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Let's Do Everything Possible to Keep Schools Open
After almost two years of this, we should be able to.
In mid-November, the government of Ontario announced a plan to send each student home with five rapid COVID tests to use over their winter break.
In retrospect, the Canadians’ move seems prescient. As we head into the winter holiday here stateside, rumors of virtual schooling abound, fueled by hasty efforts to catalog students’ laptops and foreboding directives for all staff to bring computers home over the break.
This is a complex issue, and we need to account for many factors, including the health and safety of all students and staff. And I still want us to do everything possible to keep schools physically open for students.
Why am I so reluctant to go virtual? Virtual learning was not effective for most of the students I serve. Students with us throughout the 18 months of virtual instruction made less progress than we had hoped. And we have done little over the last few months to prepare teachers, students, and families to make it more effective.
Some students really fear the return to virtual. At dismissal last week, as the threat of violence prompted a “we’re going virtual rumor,” two middle school students asked me if it were true. I told them we’d be open, and one remarked, “Good. I hated virtual. I had all F’s last year.”
And closing physical school buildings places an unnecessary burden on parents, particularly those who do not have the flexibility of extensive PTO, the financial resources to take time off, or the option to work from home. In other words, poorer families bear a disproportionate burden.
So how can we avoid an unnecessary and abrupt shift to virtual learning?
We can start by prioritizing schools. As Dr. Ashish Jha, Dean of Brown’s School of Public Health recently said, “If I hear of a single school district that goes remote but keeps bars open what that say to me is: They don’t care about kids — and they don’t care about COVID. Because bars spread COVID. Schools generally don’t.”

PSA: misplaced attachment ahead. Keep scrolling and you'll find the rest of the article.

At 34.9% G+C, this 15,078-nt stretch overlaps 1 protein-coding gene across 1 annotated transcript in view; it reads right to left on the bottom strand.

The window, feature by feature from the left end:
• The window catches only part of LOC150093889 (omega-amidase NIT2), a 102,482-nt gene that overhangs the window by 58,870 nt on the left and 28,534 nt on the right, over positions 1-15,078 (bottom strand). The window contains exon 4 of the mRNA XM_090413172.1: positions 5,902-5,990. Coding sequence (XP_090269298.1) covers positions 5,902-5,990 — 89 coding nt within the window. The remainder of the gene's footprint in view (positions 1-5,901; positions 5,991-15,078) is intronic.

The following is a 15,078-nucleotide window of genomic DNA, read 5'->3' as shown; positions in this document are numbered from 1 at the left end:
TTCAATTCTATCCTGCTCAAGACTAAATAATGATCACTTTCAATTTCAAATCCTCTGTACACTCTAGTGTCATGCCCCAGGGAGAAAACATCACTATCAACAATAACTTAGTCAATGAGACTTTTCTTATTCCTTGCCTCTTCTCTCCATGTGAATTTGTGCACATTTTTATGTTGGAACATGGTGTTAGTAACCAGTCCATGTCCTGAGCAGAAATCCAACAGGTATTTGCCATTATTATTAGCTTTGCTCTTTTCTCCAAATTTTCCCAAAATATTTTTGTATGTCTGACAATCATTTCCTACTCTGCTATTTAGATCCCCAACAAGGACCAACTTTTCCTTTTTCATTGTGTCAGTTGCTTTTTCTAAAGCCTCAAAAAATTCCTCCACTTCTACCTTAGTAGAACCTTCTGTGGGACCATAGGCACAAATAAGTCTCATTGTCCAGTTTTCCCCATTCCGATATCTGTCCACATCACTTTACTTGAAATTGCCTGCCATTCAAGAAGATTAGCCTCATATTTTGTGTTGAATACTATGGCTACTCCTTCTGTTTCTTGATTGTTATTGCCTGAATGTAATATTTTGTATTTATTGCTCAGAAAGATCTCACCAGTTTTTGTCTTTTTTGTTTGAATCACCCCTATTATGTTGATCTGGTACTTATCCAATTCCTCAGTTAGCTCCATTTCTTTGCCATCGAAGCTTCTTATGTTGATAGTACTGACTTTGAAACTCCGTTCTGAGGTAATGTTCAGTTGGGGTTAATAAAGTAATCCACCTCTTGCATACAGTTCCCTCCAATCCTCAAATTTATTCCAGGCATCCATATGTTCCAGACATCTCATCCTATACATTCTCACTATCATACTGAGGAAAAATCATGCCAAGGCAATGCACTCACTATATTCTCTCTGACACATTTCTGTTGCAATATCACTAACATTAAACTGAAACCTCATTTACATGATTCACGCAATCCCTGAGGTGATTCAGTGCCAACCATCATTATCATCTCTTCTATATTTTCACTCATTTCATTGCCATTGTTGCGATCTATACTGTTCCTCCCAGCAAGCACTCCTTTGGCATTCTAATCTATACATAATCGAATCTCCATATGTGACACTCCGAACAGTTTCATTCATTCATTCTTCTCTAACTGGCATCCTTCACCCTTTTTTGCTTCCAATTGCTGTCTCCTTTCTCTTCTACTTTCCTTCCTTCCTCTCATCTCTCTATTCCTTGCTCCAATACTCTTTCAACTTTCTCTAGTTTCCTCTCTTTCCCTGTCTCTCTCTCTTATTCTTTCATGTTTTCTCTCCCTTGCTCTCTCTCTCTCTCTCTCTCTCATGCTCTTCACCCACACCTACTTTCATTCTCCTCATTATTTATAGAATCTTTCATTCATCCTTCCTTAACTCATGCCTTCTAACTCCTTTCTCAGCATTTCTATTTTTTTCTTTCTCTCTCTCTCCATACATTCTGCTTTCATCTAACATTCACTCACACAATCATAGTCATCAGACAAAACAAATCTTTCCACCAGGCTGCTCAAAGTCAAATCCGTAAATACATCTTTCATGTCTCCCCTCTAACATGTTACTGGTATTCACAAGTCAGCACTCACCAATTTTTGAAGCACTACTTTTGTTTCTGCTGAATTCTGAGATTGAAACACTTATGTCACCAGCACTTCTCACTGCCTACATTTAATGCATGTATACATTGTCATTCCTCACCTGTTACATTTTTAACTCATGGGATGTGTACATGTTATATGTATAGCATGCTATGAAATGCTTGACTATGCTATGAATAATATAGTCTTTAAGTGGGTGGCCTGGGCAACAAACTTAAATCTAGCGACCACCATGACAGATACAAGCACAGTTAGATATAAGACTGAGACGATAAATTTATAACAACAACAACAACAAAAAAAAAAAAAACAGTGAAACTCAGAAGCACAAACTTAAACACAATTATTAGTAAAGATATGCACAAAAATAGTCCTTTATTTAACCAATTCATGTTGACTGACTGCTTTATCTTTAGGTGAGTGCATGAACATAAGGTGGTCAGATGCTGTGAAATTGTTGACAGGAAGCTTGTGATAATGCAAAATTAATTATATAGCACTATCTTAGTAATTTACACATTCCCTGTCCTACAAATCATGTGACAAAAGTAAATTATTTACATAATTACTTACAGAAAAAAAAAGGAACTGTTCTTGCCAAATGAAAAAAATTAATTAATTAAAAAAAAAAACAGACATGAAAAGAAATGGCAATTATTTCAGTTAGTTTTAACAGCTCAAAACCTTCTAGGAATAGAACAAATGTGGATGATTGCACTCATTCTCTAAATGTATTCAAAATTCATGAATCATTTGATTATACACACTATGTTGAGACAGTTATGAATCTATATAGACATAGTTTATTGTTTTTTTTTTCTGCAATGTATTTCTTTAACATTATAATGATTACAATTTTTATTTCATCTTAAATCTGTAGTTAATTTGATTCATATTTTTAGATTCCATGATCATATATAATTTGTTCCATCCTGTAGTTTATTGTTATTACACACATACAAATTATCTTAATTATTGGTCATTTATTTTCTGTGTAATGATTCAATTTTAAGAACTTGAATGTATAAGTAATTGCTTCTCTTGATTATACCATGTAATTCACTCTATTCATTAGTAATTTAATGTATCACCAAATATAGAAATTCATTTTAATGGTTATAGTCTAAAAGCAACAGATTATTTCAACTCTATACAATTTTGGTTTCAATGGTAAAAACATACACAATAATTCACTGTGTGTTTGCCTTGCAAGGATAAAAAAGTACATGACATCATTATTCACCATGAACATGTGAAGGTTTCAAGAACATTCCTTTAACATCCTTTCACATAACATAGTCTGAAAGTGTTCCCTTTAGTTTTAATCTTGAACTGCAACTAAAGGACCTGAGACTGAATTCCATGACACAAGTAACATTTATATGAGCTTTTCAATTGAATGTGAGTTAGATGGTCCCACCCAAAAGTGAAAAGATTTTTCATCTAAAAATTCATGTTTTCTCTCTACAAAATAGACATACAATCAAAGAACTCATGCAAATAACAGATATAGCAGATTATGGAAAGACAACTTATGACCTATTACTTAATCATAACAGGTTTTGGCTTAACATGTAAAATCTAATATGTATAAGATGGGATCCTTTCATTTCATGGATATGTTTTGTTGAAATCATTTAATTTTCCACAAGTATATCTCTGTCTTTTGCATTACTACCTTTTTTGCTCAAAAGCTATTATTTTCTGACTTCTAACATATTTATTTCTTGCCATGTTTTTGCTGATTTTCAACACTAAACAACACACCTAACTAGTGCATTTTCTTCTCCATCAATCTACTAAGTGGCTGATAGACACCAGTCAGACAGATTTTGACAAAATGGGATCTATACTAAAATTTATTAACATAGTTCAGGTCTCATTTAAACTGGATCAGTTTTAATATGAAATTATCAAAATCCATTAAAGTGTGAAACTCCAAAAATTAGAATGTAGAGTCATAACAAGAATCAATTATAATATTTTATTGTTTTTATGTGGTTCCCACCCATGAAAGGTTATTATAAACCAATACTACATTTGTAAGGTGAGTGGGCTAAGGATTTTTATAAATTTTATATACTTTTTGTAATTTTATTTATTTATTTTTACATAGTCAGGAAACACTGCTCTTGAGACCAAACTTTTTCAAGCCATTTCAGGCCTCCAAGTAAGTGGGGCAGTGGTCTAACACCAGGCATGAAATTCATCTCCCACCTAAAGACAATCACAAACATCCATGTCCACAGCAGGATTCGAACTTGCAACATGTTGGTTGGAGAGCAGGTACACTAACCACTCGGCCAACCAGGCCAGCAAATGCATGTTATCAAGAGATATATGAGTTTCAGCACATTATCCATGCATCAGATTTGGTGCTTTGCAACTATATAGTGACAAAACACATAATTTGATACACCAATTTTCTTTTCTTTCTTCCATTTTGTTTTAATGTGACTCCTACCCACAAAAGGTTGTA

Then we can direct rapid tests to school districts, especially those in communities with high spread or public pressure to go virtual. Mailing 500 million to households that request them isn’t as efficient as directing them to schools and using a test-to-return policy.
Then we can establish clear thresholds for what would trigger a return to virtual learning. There is likely a level of community spread that would make it dangerous to bring students and adults back — public health experts should come together and agree on this. And there are also levels of staff absences that make it unsafe to physically open schools. Airlines are canceling flights for similar reasons. A shift to virtual instruction cannot be arbitrary, otherwise we risk eroding trust in an institution that already struggles with trust issues.
I also want to see us revise our quarantine policy for close contact students. The CDC recently revised guidelines to allow students to test to return. This is smarter policy than indiscriminately keep students out of the building for 7-10 days
In the future, I think we should strongly consider a new approach to winter break. Tacking on a week of virtual instruction before and after the holidays might give teachers and students more rest and energy to charge into the new year. Districts could also use the time to reinvigorate initiatives and develop staff. But we need time and development to make virtual learning more effective.
Right now we’re not there. We have no coherent approach to virtual instruction — individual schools create their own schedules and platforms. We still have students who don’t have laptops. We haven’t adequately trained parents on how to support students with virtual learning. And we have not confirmed that all students have internet access at home. None of that is fair to students.
Thanks for reading. Whether you’re celebrating or not, I hope you enjoy some rest in the coming week. I’ll see you in the new year.